She pauses for another hit. "And I saw it happen," she says. "I saw it with guest stars and contestants who thought they were hot shit. You're not shit. You're just another person in this whole pond. There's a lot of blue and coldness that comes from fame and it's not all peaches and cream. You have to know what you're signing up for."
I pass Asciutto my Death Star joint. She sparks, pauses and continues. "I hate not being myself. I hate being guarded and filtered," she says. "Yeah, some people are offended by swearing or offended by smoking weed. Finding my own audience in this whole process has been really scary, but it's definitely been very humbling."
She says the process of writing and recording Cold Fame took almost a year because she kept going back to the recording studio to make changes — a reflection of changes she was going through in her own life. "I'm glad we went back because this is the time where I changed and evolved the most as a person," she says. "It was super hard for me to go from being this, like, pop princess, American pie, American Idol contestant to discovering who I actually am. I'm ready for the record to be out. The whole thing feels like a fucking lifetime ago, ya know?"
I nod and respond with a super stoner-y, "Totally," but the truth is I don't know. I have no fucking clue.
I double-fist a cigarette and a joint and refuse to admit that I might be too high to keep smoking. Tiny little Asciutto, though visibly high, doesn't flinch at the offer of another toke. Now seemed like the perfect time to discuss success.
I mention how my definition of success has changed over time and continues to shift as I evolve. "Success, at this stage in my life, is most centered around being happy," I preface before explaining that I can't possibly understand what success must mean to someone so young who has, already, with grace, achieved so much. She passes the joint to me and I refuse to give up. I take a hit and ask what success means to her.
"That's, like, a really good question," she says. "I never thought I would have been able to come out with a full-length record this young. It's totally fucking weird, but, um, other than that I can't even imagine, like, being completely myself and having this much support from my label."
She waves her hand over her eyes. "Shit, I'm going to get really emotional... um, support from my family, my friends, and from new people I meet all the time ... it just makes me really happy to know that being myself is good enough, you know?" she says. "OMG, I'm crying." And she was. Her manager and I take turns consoling her, but unlike last time, I do know what she's talking about.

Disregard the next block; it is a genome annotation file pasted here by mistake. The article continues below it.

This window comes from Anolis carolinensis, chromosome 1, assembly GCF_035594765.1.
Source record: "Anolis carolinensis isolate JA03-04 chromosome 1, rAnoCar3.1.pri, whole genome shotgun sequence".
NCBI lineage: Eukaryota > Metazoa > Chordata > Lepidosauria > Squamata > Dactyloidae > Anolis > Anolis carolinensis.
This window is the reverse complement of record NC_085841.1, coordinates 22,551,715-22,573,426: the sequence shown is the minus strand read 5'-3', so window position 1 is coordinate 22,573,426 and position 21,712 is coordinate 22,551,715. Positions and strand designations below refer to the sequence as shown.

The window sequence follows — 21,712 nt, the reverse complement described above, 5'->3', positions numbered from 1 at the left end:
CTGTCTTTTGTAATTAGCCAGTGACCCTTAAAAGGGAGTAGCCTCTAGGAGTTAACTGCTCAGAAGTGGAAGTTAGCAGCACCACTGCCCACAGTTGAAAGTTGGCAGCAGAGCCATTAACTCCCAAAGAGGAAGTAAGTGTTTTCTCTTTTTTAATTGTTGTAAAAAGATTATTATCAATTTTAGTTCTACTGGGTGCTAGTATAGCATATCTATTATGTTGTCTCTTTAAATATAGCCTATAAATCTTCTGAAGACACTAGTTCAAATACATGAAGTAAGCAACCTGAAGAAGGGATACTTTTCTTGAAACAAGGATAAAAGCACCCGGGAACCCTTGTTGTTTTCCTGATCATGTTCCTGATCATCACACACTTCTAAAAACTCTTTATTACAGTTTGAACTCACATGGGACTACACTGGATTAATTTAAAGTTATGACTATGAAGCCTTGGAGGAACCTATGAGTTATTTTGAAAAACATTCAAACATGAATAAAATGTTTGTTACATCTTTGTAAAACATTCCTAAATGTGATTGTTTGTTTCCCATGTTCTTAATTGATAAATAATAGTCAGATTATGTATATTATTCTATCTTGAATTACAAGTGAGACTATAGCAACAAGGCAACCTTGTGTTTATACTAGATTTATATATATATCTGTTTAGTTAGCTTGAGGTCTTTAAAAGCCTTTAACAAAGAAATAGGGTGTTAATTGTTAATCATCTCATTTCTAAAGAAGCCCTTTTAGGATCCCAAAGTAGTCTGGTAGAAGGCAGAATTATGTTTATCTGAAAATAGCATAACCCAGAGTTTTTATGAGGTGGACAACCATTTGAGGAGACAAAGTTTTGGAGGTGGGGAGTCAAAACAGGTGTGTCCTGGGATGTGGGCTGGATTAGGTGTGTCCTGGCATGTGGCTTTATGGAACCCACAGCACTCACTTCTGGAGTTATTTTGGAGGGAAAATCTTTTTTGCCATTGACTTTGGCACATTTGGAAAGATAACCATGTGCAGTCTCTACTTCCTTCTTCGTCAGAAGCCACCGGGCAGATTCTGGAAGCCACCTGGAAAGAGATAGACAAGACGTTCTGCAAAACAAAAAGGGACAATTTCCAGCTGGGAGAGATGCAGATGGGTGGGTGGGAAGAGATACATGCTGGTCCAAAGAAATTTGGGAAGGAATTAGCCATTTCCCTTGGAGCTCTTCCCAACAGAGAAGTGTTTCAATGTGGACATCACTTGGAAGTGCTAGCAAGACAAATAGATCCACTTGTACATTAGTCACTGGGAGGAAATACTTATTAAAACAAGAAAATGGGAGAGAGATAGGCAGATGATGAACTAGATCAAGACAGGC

A van drives by without a door blasting what sounds like Middle-Eastern hip-hop. "Damn, that's ratchet," Asciutto says. "Good for them."
Asciutto, who currently lives in Ann Arbor, says she prefers Detroit to New York or Los Angeles. "Not that I don't love those places, but there's something special here," she says. "Out there it's like, every man for himself. This is a good starting point for me."
I suggest she call it a "restarting point," but it seems ridiculous to think that a 20-year-old needs to restart anything more than a Snapchat video. But as I watch the wind catch her rogue curls and she wipes her eyes still red from hot-boxing her car and still damp from her epiphany, it suddenly doesn't seem totally unbelievable. I may not be anticipating the release of my first record and I may never know what Ryan Seacrest smells like, but I have started over. Many times, in fact.
Asciutto untangles her crossed legs and passes her grinder back to her manager, looking down and smiling to herself as she dusts stray weed flakes from her lap. I can see that no matter the years that may separate us or the experiences that may divide us, in this moment, we are both high. Like, really fucking high.
"Should I drive?" she asks.
I make the choice to stop recording here because we had entered the classic stoner talking-in-circles territory. Very stoned circles. Sentences became choppy and answers swell around excessive use of the word "like" and long, unproductive pauses. At this point, truthfully, if it weren't for Asciutto's manager, we may never have found our way back to the coffee shop where my car was parked.
Our conversation continues over iced lattes and avocado toast while we fill the time between her next scheduled interview. At this point, Asciutto feels less like an American Idol and more like a friend. We gush about our shared love of the indie band Big Thief and I reference Bright Eyes to her unknowing wide eyes and she tells me she'll add them to her Spotify playlist. "What album should I listen to?" she asks, and I suggest I'm Wide Awake, It's Morning while realizing that Bright Eyes is likely considered classic rock now.
Instead of feeling old, however, I feel more like my mother — doling out advice, providing new reference points and maps of entire worlds to explore. This feels like a gift. As her manager steps away for a moment, Asciutto makes a confession.
"Please don't print the part—" she says, but I stop her there. "I know. And I won't," I say, tapping her hand. I was 20 once too. I know that a young woman is nothing without a few secrets.